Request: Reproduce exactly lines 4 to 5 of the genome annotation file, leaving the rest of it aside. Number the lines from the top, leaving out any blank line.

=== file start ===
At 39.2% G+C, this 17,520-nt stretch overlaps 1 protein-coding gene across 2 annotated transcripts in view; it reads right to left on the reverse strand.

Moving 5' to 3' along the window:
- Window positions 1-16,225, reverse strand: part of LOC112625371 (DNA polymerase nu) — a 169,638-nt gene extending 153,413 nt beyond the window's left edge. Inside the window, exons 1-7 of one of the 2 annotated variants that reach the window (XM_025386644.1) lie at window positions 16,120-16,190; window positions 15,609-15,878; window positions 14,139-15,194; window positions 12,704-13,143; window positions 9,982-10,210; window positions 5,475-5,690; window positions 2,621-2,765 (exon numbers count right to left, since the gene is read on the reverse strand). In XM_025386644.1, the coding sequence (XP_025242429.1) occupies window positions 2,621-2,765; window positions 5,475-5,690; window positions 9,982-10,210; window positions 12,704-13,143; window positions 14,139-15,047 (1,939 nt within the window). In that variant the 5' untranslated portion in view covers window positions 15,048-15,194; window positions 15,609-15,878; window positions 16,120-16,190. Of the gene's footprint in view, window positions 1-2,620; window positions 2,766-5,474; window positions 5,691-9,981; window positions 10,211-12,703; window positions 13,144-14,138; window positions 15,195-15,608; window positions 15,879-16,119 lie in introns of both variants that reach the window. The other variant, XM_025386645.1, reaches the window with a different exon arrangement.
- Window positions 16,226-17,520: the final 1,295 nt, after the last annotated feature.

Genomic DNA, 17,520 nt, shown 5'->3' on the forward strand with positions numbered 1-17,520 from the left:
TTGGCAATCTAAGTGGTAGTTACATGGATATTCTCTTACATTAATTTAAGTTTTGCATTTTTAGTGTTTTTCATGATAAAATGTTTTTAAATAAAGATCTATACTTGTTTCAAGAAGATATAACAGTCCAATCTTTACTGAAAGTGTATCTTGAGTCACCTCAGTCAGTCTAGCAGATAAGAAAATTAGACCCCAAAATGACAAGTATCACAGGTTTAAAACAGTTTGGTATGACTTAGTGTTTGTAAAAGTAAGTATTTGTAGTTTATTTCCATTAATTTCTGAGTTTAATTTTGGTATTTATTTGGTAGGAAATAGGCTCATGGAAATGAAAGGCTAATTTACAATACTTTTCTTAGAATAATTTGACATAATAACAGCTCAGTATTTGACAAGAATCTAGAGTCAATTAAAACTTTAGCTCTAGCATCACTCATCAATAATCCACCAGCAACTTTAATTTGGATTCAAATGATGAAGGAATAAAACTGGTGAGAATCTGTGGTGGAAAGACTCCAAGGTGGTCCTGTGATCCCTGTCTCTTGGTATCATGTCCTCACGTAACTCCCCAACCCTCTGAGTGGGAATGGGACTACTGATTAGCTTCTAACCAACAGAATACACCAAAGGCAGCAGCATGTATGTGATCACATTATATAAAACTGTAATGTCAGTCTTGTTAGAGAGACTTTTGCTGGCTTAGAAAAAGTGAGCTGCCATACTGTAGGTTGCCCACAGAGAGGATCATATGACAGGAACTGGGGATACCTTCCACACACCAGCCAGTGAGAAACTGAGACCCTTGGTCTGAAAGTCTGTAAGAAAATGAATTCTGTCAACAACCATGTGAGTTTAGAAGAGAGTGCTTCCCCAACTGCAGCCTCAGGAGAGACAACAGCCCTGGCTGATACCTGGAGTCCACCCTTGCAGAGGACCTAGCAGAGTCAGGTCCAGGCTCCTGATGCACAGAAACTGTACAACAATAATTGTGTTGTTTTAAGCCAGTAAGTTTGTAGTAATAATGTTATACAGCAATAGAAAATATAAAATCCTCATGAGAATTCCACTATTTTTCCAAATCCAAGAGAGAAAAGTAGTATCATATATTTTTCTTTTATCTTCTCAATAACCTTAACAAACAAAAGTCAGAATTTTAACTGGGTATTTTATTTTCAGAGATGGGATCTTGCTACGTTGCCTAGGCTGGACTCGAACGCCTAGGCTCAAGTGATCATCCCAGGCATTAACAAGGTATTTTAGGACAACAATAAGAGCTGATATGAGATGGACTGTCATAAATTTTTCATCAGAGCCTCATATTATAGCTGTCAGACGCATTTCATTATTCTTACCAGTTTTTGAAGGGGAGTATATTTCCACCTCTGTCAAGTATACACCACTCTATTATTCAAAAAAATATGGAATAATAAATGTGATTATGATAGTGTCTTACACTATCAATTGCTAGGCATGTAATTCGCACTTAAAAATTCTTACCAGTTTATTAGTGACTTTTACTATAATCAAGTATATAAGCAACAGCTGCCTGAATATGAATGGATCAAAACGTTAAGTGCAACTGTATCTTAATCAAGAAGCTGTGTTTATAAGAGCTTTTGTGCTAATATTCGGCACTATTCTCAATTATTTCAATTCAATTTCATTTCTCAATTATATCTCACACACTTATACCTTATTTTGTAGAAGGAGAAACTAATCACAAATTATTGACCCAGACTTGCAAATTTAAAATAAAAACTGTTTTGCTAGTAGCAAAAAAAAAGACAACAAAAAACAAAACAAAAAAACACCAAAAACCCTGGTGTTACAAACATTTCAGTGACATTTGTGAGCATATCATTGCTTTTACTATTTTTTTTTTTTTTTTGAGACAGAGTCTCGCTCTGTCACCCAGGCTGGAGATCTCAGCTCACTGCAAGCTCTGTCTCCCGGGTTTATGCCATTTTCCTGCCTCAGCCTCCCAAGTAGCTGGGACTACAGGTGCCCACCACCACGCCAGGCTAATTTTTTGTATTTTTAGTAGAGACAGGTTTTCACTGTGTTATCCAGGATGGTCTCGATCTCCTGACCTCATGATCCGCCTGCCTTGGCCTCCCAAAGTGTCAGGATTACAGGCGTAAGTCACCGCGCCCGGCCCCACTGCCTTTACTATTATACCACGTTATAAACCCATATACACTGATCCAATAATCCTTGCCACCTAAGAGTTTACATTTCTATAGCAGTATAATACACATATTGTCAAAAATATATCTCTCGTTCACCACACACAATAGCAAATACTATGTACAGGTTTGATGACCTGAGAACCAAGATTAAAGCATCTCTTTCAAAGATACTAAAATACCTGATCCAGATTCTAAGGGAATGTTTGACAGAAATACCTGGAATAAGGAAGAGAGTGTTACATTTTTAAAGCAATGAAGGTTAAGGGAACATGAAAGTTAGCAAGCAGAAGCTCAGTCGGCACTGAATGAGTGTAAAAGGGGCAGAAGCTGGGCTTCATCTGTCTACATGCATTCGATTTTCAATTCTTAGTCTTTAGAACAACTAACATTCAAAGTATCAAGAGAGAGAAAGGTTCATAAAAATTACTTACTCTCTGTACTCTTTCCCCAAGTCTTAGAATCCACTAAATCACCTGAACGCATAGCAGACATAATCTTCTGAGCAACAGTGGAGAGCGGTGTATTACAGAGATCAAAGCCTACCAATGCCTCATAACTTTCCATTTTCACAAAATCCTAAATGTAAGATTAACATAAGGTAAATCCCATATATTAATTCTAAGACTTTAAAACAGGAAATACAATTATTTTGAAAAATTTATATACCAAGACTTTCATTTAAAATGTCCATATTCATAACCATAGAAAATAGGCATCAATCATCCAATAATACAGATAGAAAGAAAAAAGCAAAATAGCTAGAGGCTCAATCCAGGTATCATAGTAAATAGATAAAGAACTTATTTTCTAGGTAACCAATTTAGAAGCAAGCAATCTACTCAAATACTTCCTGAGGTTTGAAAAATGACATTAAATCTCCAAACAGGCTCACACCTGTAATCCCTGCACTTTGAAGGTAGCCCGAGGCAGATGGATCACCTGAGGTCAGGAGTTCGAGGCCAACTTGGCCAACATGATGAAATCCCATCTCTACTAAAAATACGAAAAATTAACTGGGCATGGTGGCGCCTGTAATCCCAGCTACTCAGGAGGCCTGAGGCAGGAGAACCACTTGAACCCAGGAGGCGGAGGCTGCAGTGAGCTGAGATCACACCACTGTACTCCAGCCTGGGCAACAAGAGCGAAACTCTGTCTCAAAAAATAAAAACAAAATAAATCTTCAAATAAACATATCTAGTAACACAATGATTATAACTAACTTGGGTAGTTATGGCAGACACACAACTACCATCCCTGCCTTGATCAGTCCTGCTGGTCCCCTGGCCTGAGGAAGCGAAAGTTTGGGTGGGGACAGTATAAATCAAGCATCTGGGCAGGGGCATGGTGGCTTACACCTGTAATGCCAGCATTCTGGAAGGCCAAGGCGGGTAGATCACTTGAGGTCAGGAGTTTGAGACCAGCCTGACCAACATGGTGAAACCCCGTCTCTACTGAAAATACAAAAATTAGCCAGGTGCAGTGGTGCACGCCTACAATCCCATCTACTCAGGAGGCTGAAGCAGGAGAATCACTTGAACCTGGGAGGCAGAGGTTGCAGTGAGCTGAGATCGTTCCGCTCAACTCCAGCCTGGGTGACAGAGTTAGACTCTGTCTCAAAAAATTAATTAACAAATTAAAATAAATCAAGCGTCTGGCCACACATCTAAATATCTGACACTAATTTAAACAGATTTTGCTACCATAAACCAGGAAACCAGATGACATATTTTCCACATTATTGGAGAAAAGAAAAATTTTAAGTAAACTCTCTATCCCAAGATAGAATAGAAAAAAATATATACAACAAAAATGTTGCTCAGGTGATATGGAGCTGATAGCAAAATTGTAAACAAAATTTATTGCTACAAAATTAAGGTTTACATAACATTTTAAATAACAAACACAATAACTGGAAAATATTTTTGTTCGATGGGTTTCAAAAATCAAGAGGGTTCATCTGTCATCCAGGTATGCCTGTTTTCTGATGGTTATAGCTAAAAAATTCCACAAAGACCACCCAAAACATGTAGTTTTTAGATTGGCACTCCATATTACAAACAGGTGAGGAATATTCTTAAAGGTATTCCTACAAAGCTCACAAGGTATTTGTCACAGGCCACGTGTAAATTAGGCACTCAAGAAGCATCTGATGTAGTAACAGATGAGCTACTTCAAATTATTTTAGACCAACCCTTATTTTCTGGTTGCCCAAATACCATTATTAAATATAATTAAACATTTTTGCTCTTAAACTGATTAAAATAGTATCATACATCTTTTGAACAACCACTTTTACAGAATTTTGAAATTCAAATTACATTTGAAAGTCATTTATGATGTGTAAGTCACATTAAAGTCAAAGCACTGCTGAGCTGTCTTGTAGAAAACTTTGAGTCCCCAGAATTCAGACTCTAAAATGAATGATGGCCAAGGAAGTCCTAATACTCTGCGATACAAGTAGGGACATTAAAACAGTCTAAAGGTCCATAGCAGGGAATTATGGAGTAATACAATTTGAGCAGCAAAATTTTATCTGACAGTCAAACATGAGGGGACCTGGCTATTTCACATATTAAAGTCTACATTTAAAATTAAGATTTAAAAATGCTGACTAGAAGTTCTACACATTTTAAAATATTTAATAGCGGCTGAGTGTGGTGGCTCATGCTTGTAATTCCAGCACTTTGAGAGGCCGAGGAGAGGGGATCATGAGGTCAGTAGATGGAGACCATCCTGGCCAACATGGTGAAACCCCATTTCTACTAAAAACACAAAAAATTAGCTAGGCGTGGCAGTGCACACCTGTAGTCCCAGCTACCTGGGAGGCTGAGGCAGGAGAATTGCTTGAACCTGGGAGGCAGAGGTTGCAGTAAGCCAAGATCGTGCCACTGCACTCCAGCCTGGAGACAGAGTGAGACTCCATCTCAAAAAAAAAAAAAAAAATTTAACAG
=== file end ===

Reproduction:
- Window positions 16,226-17,520: the final 1,295 nt, after the last annotated feature.

Genomic DNA, 17,520 nt, shown 5'->3' on the forward strand with positions numbered 1-17,520 from the left: